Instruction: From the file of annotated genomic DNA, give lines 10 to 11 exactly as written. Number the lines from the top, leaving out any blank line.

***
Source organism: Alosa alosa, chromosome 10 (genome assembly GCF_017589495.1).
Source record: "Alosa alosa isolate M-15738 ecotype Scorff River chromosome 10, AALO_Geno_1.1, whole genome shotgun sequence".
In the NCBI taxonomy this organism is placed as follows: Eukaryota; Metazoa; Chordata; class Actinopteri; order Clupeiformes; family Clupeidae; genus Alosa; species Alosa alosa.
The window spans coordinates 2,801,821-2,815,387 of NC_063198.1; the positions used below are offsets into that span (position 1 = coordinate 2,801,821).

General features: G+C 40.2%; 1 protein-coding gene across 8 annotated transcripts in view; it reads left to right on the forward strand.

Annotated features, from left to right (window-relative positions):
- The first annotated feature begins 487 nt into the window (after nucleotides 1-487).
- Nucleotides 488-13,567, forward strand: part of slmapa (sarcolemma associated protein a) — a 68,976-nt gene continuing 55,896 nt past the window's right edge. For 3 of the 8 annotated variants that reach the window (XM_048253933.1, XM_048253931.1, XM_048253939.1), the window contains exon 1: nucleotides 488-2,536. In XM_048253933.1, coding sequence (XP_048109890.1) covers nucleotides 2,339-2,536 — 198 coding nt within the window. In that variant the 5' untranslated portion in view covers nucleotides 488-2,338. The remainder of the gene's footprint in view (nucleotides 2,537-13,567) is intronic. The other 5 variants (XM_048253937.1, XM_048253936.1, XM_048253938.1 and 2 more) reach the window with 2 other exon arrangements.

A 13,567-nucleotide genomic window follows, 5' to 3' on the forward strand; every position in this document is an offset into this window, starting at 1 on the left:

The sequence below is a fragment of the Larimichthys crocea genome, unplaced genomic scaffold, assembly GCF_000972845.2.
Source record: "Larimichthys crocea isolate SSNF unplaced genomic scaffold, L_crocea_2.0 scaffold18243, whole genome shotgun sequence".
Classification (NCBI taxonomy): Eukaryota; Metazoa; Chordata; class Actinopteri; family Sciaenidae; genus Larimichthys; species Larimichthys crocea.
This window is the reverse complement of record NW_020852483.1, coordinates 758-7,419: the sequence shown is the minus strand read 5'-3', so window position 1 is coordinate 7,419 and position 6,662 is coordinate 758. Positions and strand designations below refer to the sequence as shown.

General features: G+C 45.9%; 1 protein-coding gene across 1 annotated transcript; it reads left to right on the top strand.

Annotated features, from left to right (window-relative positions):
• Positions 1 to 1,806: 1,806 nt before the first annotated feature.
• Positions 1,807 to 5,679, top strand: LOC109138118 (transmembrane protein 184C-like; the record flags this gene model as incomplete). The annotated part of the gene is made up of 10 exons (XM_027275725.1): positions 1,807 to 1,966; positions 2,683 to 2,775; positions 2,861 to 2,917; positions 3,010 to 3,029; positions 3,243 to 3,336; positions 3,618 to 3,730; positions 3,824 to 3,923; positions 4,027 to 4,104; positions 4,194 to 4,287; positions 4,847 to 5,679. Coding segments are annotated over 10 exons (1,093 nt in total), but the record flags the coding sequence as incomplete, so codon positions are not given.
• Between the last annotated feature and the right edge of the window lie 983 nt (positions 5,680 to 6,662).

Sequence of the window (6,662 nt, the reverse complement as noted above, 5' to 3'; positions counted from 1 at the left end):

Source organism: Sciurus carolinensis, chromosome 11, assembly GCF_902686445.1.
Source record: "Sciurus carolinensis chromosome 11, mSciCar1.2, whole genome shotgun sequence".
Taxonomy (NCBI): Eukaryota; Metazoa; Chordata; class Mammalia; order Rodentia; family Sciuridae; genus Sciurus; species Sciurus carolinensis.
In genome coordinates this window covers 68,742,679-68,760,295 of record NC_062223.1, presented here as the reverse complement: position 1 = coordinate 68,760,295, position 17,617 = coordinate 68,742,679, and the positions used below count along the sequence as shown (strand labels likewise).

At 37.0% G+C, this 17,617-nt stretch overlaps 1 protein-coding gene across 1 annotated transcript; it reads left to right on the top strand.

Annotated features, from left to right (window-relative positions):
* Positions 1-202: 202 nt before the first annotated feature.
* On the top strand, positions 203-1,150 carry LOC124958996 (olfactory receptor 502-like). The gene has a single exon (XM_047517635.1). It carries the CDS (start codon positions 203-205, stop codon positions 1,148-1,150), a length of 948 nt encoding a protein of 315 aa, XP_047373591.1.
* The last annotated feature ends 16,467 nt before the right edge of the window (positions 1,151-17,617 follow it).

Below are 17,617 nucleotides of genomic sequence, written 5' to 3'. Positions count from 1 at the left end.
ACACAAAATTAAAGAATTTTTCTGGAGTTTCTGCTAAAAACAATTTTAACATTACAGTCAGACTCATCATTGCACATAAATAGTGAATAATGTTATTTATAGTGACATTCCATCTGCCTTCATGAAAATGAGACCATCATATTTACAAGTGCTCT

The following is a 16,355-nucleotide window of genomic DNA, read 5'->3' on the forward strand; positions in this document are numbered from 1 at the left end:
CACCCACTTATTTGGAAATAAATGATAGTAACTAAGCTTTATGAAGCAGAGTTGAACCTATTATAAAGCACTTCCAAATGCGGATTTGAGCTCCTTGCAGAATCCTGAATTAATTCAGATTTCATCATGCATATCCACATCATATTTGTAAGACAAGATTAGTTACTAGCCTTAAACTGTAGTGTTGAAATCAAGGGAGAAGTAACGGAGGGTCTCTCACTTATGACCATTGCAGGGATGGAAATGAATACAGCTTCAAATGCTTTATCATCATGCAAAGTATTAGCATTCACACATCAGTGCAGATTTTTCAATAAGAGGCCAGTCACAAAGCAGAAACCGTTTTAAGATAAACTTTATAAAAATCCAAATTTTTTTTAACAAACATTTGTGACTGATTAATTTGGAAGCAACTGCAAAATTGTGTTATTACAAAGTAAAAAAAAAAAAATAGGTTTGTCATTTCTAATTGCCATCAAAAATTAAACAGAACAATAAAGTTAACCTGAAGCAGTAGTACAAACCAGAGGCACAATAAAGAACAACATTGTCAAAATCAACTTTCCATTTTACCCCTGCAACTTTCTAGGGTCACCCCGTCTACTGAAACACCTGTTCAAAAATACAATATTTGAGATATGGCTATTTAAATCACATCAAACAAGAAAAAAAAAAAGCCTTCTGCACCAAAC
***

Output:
The sequence below is a fragment of the Larimichthys crocea genome, unplaced genomic scaffold, assembly GCF_000972845.2.
Source record: "Larimichthys crocea isolate SSNF unplaced genomic scaffold, L_crocea_2.0 scaffold18243, whole genome shotgun sequence".